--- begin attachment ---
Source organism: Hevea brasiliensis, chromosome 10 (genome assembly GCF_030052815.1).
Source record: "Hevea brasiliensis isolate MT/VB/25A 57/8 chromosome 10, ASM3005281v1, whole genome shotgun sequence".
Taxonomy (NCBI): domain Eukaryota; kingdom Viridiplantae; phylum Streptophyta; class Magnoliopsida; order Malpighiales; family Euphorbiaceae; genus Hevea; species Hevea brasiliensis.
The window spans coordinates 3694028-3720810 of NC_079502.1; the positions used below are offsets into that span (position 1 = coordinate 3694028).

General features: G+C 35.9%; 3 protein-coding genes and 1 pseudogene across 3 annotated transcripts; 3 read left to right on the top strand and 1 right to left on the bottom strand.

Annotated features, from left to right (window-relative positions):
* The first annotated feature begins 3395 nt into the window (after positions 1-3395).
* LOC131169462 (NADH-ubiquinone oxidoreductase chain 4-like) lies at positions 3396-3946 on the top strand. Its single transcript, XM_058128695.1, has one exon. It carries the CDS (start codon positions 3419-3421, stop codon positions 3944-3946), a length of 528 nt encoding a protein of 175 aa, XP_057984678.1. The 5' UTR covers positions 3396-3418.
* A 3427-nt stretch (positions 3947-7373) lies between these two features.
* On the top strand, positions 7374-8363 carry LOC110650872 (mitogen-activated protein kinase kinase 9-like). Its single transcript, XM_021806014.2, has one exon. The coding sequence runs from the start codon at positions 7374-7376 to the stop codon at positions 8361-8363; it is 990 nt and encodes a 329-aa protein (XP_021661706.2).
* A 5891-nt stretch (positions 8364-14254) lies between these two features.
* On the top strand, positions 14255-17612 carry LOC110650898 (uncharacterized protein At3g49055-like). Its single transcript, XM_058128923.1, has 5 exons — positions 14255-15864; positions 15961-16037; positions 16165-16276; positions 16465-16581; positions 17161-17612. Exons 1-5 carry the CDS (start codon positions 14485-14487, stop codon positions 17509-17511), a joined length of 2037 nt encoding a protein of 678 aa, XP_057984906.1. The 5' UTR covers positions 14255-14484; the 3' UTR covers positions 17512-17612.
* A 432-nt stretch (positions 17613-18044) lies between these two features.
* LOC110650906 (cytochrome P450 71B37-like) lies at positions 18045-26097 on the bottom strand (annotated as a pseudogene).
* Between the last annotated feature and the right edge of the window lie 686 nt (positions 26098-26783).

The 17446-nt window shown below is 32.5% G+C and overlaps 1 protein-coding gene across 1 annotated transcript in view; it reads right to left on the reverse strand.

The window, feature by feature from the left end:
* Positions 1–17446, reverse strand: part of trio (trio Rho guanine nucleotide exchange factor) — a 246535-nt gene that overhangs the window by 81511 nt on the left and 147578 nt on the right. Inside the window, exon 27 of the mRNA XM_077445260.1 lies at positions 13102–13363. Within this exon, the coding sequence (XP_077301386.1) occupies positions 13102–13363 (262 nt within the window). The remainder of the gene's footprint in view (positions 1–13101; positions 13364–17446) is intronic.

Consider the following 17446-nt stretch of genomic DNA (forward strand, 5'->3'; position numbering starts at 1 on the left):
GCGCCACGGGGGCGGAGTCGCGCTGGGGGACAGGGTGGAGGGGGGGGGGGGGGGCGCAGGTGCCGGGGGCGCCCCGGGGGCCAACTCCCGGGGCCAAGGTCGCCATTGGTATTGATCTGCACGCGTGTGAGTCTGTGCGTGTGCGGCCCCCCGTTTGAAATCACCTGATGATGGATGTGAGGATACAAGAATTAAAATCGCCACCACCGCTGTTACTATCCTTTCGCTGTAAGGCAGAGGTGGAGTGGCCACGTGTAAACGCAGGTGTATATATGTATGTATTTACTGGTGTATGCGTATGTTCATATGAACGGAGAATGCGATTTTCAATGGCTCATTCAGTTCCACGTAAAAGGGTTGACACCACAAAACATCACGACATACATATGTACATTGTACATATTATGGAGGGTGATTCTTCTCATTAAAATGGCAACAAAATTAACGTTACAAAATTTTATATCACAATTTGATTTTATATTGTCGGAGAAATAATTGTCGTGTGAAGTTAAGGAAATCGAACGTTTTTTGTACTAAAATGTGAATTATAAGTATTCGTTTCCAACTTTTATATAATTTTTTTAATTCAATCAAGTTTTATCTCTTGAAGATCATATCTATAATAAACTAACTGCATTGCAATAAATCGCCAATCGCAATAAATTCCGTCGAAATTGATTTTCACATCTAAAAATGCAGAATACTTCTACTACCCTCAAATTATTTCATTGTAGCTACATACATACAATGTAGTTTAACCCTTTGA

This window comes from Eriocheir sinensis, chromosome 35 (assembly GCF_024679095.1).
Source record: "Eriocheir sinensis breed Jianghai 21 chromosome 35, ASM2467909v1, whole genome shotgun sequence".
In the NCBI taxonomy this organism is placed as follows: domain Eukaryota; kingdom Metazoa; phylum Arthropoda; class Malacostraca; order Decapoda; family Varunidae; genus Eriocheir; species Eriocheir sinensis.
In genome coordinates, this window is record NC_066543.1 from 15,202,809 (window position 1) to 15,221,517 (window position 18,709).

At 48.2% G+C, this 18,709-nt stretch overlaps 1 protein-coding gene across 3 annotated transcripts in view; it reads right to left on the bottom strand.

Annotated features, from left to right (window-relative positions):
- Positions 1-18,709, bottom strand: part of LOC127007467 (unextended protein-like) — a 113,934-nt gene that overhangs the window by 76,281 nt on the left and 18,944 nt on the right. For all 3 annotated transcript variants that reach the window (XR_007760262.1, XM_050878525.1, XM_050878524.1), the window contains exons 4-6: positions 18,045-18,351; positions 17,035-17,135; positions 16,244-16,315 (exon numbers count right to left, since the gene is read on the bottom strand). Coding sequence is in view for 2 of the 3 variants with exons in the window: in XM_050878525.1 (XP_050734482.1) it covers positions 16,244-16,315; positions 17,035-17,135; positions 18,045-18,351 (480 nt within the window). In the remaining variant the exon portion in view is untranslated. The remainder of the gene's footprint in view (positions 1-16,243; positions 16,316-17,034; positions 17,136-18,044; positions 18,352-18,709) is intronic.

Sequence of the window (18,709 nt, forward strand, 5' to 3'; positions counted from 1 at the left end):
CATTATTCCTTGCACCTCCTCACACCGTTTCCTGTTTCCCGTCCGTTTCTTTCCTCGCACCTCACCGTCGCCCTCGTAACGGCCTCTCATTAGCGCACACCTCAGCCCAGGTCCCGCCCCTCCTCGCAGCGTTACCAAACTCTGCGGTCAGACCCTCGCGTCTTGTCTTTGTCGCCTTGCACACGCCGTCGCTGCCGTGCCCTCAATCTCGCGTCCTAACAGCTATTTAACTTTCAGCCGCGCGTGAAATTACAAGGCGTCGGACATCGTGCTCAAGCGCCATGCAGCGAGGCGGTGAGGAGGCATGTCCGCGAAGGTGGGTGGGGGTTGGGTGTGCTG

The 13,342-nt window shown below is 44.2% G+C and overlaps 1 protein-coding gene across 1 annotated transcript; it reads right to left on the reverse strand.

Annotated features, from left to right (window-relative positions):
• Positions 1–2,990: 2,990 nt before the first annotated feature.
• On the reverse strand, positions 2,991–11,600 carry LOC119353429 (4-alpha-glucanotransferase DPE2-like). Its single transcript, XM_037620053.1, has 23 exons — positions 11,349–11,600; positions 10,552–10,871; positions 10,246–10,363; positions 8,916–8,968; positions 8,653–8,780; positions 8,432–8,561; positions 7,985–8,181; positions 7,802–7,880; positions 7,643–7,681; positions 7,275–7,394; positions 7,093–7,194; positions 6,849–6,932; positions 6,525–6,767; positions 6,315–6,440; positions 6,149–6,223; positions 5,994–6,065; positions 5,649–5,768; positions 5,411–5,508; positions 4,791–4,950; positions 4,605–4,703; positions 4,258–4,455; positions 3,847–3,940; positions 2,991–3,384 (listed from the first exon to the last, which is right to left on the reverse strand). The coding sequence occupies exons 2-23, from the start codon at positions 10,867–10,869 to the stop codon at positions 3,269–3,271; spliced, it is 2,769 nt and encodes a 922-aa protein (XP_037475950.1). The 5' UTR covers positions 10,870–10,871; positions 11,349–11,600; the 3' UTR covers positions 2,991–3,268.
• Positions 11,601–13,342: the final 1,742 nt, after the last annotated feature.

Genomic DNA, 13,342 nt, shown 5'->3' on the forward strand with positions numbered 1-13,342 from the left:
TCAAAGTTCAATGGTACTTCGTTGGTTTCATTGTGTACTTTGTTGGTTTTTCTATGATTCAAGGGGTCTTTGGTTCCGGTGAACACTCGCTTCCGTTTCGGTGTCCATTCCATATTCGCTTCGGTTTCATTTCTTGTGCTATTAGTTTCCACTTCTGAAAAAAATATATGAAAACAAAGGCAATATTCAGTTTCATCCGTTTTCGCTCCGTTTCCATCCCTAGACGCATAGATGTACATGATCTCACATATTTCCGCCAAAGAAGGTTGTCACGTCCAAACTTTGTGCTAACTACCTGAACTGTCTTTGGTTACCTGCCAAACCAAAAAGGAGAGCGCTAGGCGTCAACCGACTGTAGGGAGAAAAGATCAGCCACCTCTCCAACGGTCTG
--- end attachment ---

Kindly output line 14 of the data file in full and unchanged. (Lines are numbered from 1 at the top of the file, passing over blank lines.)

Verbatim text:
* LOC110650906 (cytochrome P450 71B37-like) lies at positions 18045-26097 on the bottom strand (annotated as a pseudogene).